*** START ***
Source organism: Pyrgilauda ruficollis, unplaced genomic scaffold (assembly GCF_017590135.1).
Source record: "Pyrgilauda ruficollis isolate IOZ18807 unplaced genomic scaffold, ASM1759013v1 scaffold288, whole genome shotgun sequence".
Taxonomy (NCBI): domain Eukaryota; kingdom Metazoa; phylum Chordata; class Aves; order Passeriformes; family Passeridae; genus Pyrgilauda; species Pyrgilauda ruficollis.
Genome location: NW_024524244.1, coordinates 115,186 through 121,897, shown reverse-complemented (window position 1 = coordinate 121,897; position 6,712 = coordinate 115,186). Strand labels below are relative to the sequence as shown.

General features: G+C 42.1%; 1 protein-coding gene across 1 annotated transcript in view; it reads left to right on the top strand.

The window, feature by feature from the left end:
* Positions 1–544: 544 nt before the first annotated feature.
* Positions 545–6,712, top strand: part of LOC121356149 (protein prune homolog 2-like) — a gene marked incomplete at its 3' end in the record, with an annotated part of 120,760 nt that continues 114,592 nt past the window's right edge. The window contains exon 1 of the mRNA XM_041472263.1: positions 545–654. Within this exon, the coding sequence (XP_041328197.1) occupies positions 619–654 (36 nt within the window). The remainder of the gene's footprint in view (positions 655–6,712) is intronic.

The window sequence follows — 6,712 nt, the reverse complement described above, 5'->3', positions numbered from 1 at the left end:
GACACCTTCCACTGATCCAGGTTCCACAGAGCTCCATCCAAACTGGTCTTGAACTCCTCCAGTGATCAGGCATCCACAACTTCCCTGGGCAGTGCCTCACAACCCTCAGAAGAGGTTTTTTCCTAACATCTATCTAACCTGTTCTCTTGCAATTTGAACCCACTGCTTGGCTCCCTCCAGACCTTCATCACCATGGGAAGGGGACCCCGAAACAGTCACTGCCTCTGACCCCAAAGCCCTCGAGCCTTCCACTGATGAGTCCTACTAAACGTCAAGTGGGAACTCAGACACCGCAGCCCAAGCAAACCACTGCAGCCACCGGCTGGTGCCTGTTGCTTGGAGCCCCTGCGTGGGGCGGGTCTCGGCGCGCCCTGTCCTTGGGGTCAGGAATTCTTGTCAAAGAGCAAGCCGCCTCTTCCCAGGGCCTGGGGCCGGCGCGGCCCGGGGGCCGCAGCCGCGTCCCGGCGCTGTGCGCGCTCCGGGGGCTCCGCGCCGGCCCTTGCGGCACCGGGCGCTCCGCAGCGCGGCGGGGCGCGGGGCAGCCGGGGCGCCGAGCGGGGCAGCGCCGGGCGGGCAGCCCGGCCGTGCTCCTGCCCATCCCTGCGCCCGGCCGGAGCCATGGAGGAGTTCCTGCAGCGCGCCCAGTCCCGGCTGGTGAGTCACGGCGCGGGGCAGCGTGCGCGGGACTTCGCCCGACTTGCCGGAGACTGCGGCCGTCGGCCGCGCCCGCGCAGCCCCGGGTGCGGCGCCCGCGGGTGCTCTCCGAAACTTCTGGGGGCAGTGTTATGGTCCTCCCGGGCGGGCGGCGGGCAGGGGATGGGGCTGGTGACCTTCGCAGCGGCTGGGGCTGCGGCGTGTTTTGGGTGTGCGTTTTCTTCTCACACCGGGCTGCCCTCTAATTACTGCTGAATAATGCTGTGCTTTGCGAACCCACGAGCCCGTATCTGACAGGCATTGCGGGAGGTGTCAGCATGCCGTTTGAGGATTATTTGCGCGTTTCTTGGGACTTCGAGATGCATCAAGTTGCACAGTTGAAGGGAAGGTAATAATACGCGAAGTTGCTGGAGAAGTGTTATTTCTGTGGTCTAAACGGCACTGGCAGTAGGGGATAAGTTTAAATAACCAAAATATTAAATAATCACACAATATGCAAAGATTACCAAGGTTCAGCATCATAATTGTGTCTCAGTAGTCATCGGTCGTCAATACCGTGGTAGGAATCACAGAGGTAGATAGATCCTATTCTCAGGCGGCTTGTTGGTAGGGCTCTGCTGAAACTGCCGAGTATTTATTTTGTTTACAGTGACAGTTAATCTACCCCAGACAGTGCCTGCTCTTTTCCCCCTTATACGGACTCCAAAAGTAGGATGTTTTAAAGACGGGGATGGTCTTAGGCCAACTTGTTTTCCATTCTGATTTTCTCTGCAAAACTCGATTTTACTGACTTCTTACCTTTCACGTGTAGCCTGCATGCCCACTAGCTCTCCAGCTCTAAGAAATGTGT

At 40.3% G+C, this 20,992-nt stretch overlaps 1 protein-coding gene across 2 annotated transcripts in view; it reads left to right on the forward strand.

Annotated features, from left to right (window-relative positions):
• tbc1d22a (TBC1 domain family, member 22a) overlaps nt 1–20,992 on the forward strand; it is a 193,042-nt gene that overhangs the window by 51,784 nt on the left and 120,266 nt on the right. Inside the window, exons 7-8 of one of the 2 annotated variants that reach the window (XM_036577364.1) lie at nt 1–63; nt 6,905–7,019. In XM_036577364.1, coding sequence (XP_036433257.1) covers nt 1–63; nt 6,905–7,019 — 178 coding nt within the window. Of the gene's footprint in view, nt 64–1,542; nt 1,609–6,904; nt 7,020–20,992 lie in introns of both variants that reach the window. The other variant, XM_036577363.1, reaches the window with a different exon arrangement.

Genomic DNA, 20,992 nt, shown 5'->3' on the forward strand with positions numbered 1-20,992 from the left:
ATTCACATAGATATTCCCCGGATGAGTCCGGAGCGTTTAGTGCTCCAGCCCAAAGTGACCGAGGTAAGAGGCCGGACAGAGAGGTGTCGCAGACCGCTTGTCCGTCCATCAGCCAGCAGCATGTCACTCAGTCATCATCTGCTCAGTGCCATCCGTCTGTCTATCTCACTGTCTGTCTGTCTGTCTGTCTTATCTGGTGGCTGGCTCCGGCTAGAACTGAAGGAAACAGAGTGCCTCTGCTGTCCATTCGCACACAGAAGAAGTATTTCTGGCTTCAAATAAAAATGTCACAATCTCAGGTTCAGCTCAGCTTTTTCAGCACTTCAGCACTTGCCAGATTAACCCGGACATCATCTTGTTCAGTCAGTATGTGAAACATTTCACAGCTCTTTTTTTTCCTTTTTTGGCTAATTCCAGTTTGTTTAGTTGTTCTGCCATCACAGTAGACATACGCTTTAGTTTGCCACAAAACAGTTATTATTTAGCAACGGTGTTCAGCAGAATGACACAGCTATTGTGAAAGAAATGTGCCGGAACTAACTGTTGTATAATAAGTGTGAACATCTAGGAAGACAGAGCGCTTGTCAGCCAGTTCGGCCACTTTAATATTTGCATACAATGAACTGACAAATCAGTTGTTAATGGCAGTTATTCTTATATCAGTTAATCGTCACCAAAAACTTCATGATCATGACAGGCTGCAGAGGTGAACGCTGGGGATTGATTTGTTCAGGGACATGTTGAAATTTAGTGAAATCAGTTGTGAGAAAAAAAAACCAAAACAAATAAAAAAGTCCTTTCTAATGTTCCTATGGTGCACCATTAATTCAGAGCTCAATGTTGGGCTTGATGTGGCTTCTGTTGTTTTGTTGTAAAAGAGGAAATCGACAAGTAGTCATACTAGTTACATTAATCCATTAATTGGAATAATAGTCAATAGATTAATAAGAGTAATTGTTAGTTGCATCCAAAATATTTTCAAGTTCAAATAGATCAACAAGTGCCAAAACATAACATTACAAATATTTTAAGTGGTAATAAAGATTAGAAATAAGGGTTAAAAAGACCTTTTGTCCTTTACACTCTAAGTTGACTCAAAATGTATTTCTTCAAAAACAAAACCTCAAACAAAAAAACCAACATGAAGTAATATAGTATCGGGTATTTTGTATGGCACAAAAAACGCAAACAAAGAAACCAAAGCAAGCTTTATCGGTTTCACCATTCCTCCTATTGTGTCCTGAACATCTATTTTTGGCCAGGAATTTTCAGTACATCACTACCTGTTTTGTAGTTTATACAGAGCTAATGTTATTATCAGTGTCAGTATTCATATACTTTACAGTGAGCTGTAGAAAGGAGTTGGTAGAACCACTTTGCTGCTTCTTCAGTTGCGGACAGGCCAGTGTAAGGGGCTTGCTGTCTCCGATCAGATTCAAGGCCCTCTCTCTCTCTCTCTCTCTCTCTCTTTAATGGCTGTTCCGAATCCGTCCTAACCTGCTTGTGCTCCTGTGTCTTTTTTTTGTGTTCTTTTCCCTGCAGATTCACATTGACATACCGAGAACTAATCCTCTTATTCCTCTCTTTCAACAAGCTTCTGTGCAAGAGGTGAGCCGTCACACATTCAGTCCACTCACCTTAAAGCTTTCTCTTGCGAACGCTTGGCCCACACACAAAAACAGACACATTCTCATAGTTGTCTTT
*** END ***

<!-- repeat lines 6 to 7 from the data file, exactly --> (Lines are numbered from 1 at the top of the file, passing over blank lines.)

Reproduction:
The window, feature by feature from the left end:
* Positions 1–544: 544 nt before the first annotated feature.